he book Good Economics for Hard Times co-authored by MIT economists Abhijit V. Banerjee and Esther Duflo (winners of the 2019 Nobel Prize in Economic Sciences) debates various critical issues of immediate concern like immigration, slowing trade, climate change, income inequality and job loss among others. With powerful reasoning, research and evidence, the authors deconstruct some of the fallacious arguments often used in economics with their basis merely in ideology, intuition, and ignorance. The book pleads for doing ‘good economics’ and provides enlightening policy ideas for improving global wellbeing and restoring human dignity, particularly in the developing world.
Being honest in their approach, the two economists accept the limitations of social sciences and acknowledge the errors of their research but at the same time want the world to listen to the economists. With humility they argue, “…but it does not mean they are always correct. But we also have useful expertise no one else has.” Instead of building some grand theories, complex narratives and mathematical models, the spirit of the book is to emphasize that “there are no iron laws of economics keeping us from building a more humane world, but there are many people whose blind faith, self-interest, or simple lack of understanding of economics makes them claim this is the case.” (p. 255)
The authors, with the help of Randomized Controlled Trials (RCTs) and various empirical studies, show that the classic supply-demand model does not help to understand the so-called ‘deluge’ of immigration. The book debunks the popular narrative that the immigration of low-skilled workers hurts the wages and employment opportunities of the natives. Instead, the evidence looks contrary. Banerjee and Duflo analyze that immigration has not increased exponentially — it’s 3% of the global population (same as in 1960) — and immigrants are not just workers and ‘shithole people’ but also consumers. “The newcomers spend money: they go to restaurants, they get haircuts, and they go shopping. This creates jobs, and most jobs for other low-skilled people,” argue Banerjee and Duflo. Some other reasons by which they substantiate their argument is that demand for labour increases as it slows down the process of automation and mechanization — the immigrants perform the simpler tasks, the natives switch to more rewarding tasks and the immigrants are ready to perform low-quality jobs that the natives are reluctant to carry out. They suggest that encouraging migration and removing key obstacles should become a policy priority because immigrants don’t take jobs from anyone as these jobs would remain unfilled even if there were no immigrants around.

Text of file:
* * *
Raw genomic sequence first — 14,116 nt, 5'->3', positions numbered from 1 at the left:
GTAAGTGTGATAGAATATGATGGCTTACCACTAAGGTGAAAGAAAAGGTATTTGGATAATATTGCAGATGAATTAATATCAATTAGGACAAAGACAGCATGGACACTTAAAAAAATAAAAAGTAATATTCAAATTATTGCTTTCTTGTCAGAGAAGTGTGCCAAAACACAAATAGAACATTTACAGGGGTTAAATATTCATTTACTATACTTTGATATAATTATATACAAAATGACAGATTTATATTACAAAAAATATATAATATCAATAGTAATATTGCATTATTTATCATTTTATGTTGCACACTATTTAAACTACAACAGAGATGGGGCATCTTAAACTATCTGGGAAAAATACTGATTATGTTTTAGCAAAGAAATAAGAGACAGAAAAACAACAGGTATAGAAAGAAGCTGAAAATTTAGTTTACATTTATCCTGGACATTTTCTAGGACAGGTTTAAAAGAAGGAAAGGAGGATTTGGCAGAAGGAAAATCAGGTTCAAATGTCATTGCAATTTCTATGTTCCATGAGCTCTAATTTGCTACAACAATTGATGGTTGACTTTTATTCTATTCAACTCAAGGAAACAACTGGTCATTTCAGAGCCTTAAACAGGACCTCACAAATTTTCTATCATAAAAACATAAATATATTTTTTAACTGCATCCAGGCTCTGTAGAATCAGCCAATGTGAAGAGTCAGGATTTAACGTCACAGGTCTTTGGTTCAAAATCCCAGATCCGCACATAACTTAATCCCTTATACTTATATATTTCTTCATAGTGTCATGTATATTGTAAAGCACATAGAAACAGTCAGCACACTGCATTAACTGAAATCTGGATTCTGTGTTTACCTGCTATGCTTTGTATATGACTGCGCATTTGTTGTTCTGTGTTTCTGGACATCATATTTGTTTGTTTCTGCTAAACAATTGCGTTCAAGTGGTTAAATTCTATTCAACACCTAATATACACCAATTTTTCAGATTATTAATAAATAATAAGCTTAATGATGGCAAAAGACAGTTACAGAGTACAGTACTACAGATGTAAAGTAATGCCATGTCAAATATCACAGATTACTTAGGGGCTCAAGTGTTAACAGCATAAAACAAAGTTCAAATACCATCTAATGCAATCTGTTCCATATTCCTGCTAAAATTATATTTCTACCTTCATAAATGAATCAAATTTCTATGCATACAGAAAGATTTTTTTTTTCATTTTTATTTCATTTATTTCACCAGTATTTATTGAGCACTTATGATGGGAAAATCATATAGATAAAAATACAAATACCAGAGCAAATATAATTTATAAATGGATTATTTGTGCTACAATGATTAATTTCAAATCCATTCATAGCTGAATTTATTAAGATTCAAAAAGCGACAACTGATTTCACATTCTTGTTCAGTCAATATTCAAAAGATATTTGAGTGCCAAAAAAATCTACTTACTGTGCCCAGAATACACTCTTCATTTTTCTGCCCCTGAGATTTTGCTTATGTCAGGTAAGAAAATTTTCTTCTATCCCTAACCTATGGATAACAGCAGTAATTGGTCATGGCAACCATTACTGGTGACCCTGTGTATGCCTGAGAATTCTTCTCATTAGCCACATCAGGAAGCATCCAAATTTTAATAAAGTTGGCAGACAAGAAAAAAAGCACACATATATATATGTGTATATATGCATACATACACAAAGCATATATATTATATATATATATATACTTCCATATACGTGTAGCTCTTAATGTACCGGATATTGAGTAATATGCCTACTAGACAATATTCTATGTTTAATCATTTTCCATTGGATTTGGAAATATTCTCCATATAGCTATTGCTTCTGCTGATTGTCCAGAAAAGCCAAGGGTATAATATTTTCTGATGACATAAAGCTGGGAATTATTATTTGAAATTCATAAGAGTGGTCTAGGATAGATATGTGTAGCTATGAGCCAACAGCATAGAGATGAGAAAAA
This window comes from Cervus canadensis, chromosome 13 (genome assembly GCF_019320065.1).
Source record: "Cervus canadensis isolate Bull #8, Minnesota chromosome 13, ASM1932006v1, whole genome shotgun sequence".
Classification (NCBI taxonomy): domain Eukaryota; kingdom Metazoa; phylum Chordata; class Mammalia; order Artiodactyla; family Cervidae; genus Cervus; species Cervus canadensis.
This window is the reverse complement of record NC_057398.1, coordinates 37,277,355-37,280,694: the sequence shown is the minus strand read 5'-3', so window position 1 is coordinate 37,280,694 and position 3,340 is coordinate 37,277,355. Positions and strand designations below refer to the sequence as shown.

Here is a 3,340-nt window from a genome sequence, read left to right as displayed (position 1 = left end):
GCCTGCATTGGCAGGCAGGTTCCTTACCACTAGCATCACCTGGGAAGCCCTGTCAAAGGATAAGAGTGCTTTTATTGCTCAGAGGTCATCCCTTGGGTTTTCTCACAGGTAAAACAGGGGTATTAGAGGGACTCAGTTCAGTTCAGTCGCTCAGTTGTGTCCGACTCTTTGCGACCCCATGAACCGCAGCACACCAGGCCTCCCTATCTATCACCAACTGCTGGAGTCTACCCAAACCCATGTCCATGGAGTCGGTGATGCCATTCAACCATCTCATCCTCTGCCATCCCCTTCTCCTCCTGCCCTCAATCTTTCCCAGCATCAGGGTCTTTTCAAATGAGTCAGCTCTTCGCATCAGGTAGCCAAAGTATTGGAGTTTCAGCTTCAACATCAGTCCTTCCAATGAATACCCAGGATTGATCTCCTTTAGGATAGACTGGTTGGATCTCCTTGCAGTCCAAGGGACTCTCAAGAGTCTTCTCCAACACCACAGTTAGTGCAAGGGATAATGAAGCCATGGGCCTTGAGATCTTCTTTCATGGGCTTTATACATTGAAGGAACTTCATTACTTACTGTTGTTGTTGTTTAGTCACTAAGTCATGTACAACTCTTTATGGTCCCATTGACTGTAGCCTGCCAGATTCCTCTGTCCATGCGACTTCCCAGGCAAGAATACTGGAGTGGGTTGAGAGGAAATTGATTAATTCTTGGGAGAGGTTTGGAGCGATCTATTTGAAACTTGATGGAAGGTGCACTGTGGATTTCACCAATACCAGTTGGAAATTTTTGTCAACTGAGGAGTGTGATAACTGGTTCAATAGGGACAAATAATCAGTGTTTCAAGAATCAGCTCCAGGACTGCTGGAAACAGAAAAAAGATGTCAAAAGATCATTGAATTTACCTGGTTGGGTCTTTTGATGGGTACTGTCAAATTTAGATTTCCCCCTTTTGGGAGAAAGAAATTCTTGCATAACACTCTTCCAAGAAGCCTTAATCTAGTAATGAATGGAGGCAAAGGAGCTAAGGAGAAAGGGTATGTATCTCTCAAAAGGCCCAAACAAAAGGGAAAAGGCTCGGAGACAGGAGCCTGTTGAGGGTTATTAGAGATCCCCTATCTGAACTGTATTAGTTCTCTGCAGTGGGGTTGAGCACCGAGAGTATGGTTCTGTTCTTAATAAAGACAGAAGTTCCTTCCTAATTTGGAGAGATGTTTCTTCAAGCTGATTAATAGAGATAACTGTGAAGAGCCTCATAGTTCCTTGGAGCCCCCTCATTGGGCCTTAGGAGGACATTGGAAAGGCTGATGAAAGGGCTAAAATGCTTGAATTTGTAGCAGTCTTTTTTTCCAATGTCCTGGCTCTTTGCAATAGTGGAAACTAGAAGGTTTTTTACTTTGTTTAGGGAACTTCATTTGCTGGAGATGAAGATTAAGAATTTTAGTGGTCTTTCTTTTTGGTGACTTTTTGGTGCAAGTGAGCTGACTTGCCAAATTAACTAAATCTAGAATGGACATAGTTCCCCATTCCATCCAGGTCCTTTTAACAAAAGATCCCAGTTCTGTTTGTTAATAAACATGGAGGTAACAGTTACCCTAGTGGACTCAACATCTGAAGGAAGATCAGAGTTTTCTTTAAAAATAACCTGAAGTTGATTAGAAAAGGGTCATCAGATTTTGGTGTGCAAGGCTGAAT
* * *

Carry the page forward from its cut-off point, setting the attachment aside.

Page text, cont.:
The authors remain sceptical that free trade and open markets bring gains everywhere. The implied nullification of David Ricardo’s Law of Comparative Advantage (how countries gain from free trade) and that the tide of liberalisation had lifted all boats, just some more than others, sets the base for the chapter on international trade. The authors with the help of extensive research conclude that simultaneously the gains and pains occurring from the free trade were unequally disturbed among the rich and the poor. “Those lucky enough to be in the right place at the right time, with right skills or the right ideas, grew wealthy…for the rest, the experience has been mixed. Jobs were lost and not replaced. Rising incomes have paid for more new jobs but trade has also created a more volatile world where jobs suddenly vanish only to turn up a thousand miles away,” the authors argue, highlighting the damaging effects of trade liberalization. Any social policy targeting the losers from trade should involve either limiting the number of losers by helping those move or change jobs or finding a way to remunerate them.